The Effect of Leaf Trimming to Delay Grape Ripening: A Beneficial Technique for a Changing Climate?

Boiling it down to extremely simplified terms, the goal of the wine grape grower is to raise healthy grapes to optimal ripeness, in order to achieve a sense of balance or ‚Äúcompleteness‚ÄĚ in the wine made from them.¬† Traditionally, sugar levels are monitored throughout the growing season, with higher sugar levels indicating closer to ripeness and higher potential alcohol levels in the finished wine.¬† With rising temperatures in some wine region as a result of the changing climate, grapes are maturing at a much faster rate, leading to increased sugar levels and increased alcohol in the finished wine (to name just a couple things).

Winemakers are better able to achieve a more harmonious balance in their wines when the alcohol levels are relatively low, so altering vineyard management techniques to delay ripening and keep potential alcohol levels down will be and are already very important for vineyards in these regions seeing increased temperature due to climate change.

One common viticultural technique for attaining balance in the chemical composition of grapes by delaying grape ripening is to optimize the leaf area to fruit  ratio.  Studies have determined that the ideal leaf area to fruit  ratio should be between 0.8 and 1.2 m2/kg for optimal ripeness and overall balance to occur.  One downside to this practice that some studies have found is that reducing leaf area reduces carbohydrate

Photo by I, Jukiwi [GFDL (http://www.gnu.org/copyleft/fdl.html), CC-BY-SA-3.0 (http://creativecommons.org/licenses/by-sa/3.0/) or CC-BY-SA-2.5-2.0-1.0 (http://creativecommons.org/licenses/by-sa/2.5-2.0-1.0)], via Wikimedia Commons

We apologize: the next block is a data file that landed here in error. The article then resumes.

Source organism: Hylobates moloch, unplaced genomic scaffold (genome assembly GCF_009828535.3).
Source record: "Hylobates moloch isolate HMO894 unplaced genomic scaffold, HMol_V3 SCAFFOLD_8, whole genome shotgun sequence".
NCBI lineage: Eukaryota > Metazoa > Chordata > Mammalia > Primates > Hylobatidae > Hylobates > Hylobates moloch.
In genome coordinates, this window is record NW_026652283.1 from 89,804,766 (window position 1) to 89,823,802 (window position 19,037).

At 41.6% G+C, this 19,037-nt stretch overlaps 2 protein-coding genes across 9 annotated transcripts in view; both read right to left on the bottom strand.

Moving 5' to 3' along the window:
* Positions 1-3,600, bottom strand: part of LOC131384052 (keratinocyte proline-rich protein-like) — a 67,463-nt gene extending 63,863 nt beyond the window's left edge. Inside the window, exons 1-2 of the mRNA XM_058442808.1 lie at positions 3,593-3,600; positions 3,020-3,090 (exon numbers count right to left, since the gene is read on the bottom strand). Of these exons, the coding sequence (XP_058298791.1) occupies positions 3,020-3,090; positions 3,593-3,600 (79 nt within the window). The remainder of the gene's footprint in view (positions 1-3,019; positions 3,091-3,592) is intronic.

Photo by I, Jukiwi [GFDL (http://www.gnu.org/copyleft/fdl.html), CC-BY-SA-3.0 (http://creativecommons.org/licenses/by-sa/3.0/) or CC-BY-SA-2.5-2.0-1.0 (http://creativecommons.org/licenses/by-sa/2.5-2.0-1.0)], via Wikimedia Commons

stores for the plant during the dormant period (you need leaves to make life-maintaining carbohydrates….fewer leaves = lower carbohydrate stores).¬† These studies concluded that decreasing leaf area, while beneficial for the chemical composition and balance of the grapes, not only reduces carbohydrate stores in the plant, but also reduces berry yield, shoot growth, and vine weight during the following season.¬† A happy medium of leaf area to fruit ¬†ratio is thus necessary in achieving better ripeness as well as maintaining appropriate carbohydrate stores during the dormant period.

The goal of the study presented today was to examine the effect of leaf area reduction on ripening rates in wine grapes, as well as effects on vine vigor and productivity in following seasons.

Methods

This study was performed over three seasons:  2010, 2011, and 2012 and was located in a commercial vineyard of Grenache variety grapes in Badarán, La Rioja, Spain.  The vineyard was managed without irrigation, with bush vines planted in rows going north-south.  Prior to experimentation, vines were routinely pruned to 12 buds per vine on spurs with two buds each.

Three different leaf trimming treatments during the growing season were applied to this vineyard (in a completely randomized design):  1) a control with untrimmed vines; 2) vines with one trimming after fruit set; and 3) vines with two trimmings, one after fruit set and another at veraison (when the grapes start to change color).

Photo By Mark Smith [CC-BY-2.0 (http://creativecommons.org/licenses/by/2.0)], via Wikimedia Commons

Photo By Mark Smith [CC-BY-2.0 (http://creativecommons.org/licenses/by/2.0)], via Wikimedia Commons

The following were measured during the experiment:  veraison date, leaf area, grape yield, grape chemical composition, as well as vegetative and productivity in the following seasons.  For grape chemical composition specifically, the following were measured: soluble solids, pH, total acidity, total anthocyanins, and total phenols.

To determine the impact of leaf trimming on the vegetative and productivity characteristics the following season, ‚Äúvine capacity‚ÄĚ was measured and analyzed.¬† ‚ÄúVine capacity‚ÄĚ refers to the total annual dry matter of the grape vines minus the roots and trunk growth.¬† In other words, it refers to the dry weight of the grape clusters, dry weight of the pruned material, and dry weight of the leaves.